Crude oil trading offers excellent opportunities to profit in nearly all market conditions due to its unique standing within the world’s economic and political systems. Also, energy sector volatility has risen sharply in recent years, ensuring strong trends that can produce consistent returns for short-term swing trades and long-term timing strategies.
Market participants often fail to take full advantage of crude oil fluctuations, either because they haven’t learned the unique characteristics of these markets or because they're unaware of the hidden pitfalls that can eat into earnings. In addition, not all energy-focused financial instruments are created equally, with a subset of these securities more likely to produce positive results.
- If you want to play the oil markets, this important commodity can provide a highly liquid asset class with which to trade several strategies.
- First, decide if spot oil (and if so what grade), a derivative product like futures or options, or an exchange-trade product like an ETN or ETF are most appropriate for you.
- Then, focus on the oil market fundamentals and what drives supply, demand, and price action, as well as technical indicators gleaned from charts.
How Can I Buy Oil As An Investment?
Here are five steps needed to make a consistent profit in the markets.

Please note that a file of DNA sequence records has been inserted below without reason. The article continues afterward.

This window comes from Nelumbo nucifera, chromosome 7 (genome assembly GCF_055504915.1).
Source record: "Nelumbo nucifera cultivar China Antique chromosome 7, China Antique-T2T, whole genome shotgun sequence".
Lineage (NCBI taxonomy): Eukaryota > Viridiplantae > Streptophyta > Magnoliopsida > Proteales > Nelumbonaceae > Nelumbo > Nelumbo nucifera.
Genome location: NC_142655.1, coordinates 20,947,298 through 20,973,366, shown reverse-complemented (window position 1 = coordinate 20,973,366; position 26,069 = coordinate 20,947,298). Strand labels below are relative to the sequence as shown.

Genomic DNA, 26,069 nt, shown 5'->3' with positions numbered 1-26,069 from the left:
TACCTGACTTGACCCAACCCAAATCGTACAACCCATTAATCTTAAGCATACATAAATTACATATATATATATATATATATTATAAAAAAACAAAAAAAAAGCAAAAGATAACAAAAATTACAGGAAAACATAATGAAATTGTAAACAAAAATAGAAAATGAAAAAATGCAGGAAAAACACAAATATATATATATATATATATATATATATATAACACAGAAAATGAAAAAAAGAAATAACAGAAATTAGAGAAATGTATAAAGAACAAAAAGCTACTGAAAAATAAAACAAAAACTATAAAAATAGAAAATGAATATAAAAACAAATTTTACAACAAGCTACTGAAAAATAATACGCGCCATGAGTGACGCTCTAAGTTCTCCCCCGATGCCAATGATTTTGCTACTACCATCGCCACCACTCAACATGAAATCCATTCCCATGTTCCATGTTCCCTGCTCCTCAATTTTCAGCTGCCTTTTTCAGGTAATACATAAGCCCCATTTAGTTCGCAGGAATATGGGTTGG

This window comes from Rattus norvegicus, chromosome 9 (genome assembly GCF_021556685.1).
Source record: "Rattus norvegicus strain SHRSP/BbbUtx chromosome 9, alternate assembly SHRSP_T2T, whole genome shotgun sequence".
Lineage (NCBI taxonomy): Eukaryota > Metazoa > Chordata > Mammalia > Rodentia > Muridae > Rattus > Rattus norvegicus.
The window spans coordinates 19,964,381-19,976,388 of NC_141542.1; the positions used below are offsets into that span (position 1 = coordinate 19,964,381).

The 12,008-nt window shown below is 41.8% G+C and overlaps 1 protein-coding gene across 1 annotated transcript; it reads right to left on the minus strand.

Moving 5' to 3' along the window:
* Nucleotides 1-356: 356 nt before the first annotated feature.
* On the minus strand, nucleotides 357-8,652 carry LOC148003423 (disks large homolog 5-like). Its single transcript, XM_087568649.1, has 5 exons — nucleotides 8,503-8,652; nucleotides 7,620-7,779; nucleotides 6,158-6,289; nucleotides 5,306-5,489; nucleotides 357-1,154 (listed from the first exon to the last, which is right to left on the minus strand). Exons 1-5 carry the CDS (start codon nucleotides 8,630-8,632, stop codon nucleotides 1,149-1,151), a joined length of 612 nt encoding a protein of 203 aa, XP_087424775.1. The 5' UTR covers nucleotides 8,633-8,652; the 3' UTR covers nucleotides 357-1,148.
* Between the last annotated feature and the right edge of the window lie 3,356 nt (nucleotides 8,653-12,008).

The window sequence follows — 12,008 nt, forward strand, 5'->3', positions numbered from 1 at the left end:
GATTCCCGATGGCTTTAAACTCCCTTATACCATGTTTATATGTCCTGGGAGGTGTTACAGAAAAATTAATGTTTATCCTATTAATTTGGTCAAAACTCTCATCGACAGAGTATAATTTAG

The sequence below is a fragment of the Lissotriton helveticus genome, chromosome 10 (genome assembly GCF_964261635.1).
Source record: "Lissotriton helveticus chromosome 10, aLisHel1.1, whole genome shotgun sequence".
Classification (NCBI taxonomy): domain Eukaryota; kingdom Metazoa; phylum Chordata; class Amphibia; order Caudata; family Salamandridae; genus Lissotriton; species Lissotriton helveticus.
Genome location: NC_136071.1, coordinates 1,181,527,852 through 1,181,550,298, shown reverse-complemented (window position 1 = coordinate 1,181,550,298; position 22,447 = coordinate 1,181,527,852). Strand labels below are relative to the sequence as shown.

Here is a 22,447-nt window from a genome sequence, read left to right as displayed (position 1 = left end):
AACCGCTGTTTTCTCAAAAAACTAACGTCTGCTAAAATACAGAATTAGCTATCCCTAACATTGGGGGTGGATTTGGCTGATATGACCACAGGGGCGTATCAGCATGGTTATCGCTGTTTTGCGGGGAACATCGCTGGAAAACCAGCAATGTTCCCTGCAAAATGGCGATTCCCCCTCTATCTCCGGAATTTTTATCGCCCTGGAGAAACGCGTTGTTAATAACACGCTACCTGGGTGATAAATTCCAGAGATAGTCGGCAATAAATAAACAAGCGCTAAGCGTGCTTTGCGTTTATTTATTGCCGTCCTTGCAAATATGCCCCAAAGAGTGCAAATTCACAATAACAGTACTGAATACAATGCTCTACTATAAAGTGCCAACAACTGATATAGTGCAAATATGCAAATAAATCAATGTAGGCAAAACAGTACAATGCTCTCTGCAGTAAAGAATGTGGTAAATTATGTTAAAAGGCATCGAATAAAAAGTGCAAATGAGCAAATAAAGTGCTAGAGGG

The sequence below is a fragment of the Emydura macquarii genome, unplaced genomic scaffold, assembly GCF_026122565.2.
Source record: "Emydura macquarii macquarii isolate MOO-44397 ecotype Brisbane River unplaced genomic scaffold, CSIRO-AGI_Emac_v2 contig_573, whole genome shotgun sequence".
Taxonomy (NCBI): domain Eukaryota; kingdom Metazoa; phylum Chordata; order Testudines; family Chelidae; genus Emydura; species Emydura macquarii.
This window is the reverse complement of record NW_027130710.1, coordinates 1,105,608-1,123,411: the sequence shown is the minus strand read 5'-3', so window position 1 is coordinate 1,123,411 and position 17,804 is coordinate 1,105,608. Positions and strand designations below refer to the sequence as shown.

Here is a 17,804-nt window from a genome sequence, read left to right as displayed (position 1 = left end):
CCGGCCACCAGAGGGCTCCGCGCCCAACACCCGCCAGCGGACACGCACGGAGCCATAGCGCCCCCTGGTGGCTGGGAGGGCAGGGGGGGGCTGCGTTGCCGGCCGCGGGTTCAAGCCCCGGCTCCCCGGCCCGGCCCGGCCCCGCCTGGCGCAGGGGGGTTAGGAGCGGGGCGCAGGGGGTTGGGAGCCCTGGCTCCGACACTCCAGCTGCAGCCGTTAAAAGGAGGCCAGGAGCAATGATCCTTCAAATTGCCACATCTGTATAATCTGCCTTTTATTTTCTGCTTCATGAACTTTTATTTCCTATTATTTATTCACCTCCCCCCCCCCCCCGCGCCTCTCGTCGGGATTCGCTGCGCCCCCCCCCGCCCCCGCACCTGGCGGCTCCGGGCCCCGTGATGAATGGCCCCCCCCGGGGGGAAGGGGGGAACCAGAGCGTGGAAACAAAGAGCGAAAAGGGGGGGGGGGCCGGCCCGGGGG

1. Learn What Moves Crude Oil
Crude oil moves through perceptions of supply and demand, affected by worldwide output, as well as global economic prosperity. Oversupply and shrinking demand encourage traders to sell crude oil markets to lower ground while rising demand and declining or flat production encourages traders to bid crude oil to higher ground.
Tight convergence between positive elements can produce powerful uptrends, like the surge of crude oil to $145.81 per barrel in July 2008, while tight convergence between negative elements can create equally powerful downtrends, like the August 2015 collapse to $37.75 per barrel . Price action tends to build narrow trading ranges when crude oil reacts to mixed conditions, with sideways action often persisting for years at a time.
In the Spring of 2020, oil prices collapsed amid the COVID-19 pandemic and economic slowdown. OPEC and its allies agreed to historic production cuts to stabilize prices, but they dropped to 20-year lows.
2. Understand the Crowd
Professional traders and hedgers dominate the energy futures markets, with industry players taking positions to offset physical exposure while hedge funds speculate on long- and short-term direction. Retail traders and investors exert less influence here than in more emotional markets, like precious metals or high beta growth stocks.